The corporation that ate San Francisco - Page 3

Lennar's failures at Hunters Point Shipyard highlight the risk of putting the Bay Area's prime real estate into the hands of profit-driven developers
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The Navy is still cleaning up a long list of nasty toxins, including PCBs and solvents, on Parcels B through F, the land Newsom now wants the city to take over so that it can hastily build a stadium for the 49ers.

But the minister's request to relocate the MUI isn't inspired by fear of Navy-related contamination or the impact of a stadium on the neighborhood but rather by the reality that asbestos is naturally present in this hillside and Lennar's excavation work on the other side of the school's chain-link fence has been kicking up dust for almost a year.

It's not that Lennar and the city didn't know about the asbestos. In April 2000 the environmental impact report for the shipyard reuse noted, "Because asbestos-containing serpentinite rock occurs at Hunters Point Shipyard, construction-related excavation activities could cause chrysotile asbestos associated with serpentinite to become airborne, creating a potentially significant impact to public health and safety."

So when Lennar proposed demolishing abandoned housing and roads and grading and transferring massive amounts of earth on Parcel A, the Bay Area Air Quality Management District demanded an asbestos dust mitigation plan that included sweeping and watering the construction sites and making sure that vehicle tires are washed before drivers exit.

The state Asbestos Air Control Toxic Measure also stipulates that if a school lies within a quarter mile of a construction site, local air districts can require developers to install asbestos dust monitors and shut down their sites whenever asbestos registers 16,000 fibers per cubic meter. The state requires these extra steps because children have higher metabolisms, growing lungs, and longer life expectancy. Plus, they're lower to the ground and are likely to run, skip, hop, and play ball games that kick up dust.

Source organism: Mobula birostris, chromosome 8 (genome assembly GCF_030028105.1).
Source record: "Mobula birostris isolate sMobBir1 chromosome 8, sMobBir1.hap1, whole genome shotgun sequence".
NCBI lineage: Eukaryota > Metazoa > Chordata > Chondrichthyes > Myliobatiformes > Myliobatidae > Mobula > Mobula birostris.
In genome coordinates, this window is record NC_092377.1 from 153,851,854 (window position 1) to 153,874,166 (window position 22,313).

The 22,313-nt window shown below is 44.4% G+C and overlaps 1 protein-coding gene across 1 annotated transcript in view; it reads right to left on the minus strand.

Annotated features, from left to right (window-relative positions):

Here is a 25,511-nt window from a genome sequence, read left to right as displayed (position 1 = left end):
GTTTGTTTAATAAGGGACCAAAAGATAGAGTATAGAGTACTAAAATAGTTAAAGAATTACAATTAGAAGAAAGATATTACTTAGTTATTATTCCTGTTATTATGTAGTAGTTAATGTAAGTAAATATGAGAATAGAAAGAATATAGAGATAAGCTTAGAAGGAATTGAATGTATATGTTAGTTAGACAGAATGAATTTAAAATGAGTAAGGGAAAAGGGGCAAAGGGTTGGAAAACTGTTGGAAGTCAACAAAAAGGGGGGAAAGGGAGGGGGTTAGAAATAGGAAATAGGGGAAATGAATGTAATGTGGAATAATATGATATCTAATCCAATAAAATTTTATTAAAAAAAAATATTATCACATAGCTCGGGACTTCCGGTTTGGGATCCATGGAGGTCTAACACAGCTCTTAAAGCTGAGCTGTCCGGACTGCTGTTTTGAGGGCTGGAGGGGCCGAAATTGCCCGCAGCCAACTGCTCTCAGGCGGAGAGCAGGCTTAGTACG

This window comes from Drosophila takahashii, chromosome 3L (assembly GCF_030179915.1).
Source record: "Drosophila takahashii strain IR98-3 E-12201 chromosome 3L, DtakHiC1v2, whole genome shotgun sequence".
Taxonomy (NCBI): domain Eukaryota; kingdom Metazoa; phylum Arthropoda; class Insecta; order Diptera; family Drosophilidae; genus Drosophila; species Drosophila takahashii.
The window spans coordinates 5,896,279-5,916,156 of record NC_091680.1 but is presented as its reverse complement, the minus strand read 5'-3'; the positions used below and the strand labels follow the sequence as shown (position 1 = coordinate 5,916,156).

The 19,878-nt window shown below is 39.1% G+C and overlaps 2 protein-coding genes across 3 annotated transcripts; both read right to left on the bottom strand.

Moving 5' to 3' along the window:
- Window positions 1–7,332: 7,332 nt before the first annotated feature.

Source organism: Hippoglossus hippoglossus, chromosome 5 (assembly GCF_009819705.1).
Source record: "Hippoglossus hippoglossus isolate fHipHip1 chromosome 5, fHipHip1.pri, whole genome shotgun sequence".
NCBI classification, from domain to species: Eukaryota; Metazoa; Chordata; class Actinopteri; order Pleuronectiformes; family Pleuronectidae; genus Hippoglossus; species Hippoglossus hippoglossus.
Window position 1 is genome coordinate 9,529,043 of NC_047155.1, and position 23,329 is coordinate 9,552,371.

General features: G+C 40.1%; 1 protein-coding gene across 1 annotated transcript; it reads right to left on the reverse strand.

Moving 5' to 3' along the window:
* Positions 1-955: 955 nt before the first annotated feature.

Although Lennar agreed to abide by the air district's requirements, the developer failed to properly implement this plan for more than a year.

The air district's records show that Lennar's environmental consultant, CH2M Hill, failed to include any air monitoring in its original plan for Parcel A, which is odd because the school is obvious to anyone who visits the site. It was only when the air district pointed out the existence of the Hunters Point Boys and Girls Club, the Milton Meyer Recreation Center, and the MUI, all within the quarter-mile limit, that Lennar agreed, at least on paper, to what the air district describes as "one of the most stringent asbestos dust mitigation plans in the state."

The plan combines the air district's asbestos requirements with the city's demands that Lennar limit "ordinary dust" that can cause respiratory irritation and aggravate existing respiratory conditions, such as asthma and bronchitis. Lennar agreed to implement the plan in the summer of 2005 and determine background levels of dust and toxins at the site before work began in the spring of 2006.

But that didn't happen. For 13 months there is no data to show how much asbestos the MUI students were exposed to, neither for the 10 months before construction started on the cleared site nor for the first three hot and dusty months when Lennar's subcontractors began massive earth-moving operations next to the school.

You'd think that after these failures became public knowledge, a devastated Lennar would have gotten a black eye and perhaps fired the subcontractors involved.